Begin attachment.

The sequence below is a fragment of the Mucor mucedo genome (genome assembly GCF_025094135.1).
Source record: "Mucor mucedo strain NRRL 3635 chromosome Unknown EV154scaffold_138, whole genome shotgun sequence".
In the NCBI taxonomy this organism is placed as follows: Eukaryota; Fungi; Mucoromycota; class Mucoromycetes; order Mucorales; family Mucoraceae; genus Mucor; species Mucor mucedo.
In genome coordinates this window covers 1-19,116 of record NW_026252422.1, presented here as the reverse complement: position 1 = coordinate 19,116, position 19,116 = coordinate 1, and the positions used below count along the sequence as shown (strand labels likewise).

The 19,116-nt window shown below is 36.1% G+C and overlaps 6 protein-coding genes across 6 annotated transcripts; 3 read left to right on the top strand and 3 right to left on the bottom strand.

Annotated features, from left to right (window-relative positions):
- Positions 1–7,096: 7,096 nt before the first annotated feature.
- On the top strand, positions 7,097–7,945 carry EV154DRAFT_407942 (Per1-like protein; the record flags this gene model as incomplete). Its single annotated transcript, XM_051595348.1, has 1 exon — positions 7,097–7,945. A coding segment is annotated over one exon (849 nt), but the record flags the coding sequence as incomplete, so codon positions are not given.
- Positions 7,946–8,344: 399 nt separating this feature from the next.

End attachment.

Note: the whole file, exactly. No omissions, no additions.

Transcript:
The sequence below is a fragment of the Mucor mucedo genome (genome assembly GCF_025094135.1).
Source record: "Mucor mucedo strain NRRL 3635 chromosome Unknown EV154scaffold_138, whole genome shotgun sequence".
In the NCBI taxonomy this organism is placed as follows: Eukaryota; Fungi; Mucoromycota; class Mucoromycetes; order Mucorales; family Mucoraceae; genus Mucor; species Mucor mucedo.
In genome coordinates this window covers 1-19,116 of record NW_026252422.1, presented here as the reverse complement: position 1 = coordinate 19,116, position 19,116 = coordinate 1, and the positions used below count along the sequence as shown (strand labels likewise).

The 19,116-nt window shown below is 36.1% G+C and overlaps 6 protein-coding genes across 6 annotated transcripts; 3 read left to right on the top strand and 3 right to left on the bottom strand.

Annotated features, from left to right (window-relative positions):
- Positions 1–7,096: 7,096 nt before the first annotated feature.
- On the top strand, positions 7,097–7,945 carry EV154DRAFT_407942 (Per1-like protein; the record flags this gene model as incomplete). Its single annotated transcript, XM_051595348.1, has 1 exon — positions 7,097–7,945. A coding segment is annotated over one exon (849 nt), but the record flags the coding sequence as incomplete, so codon positions are not given.
- Positions 7,946–8,344: 399 nt separating this feature from the next.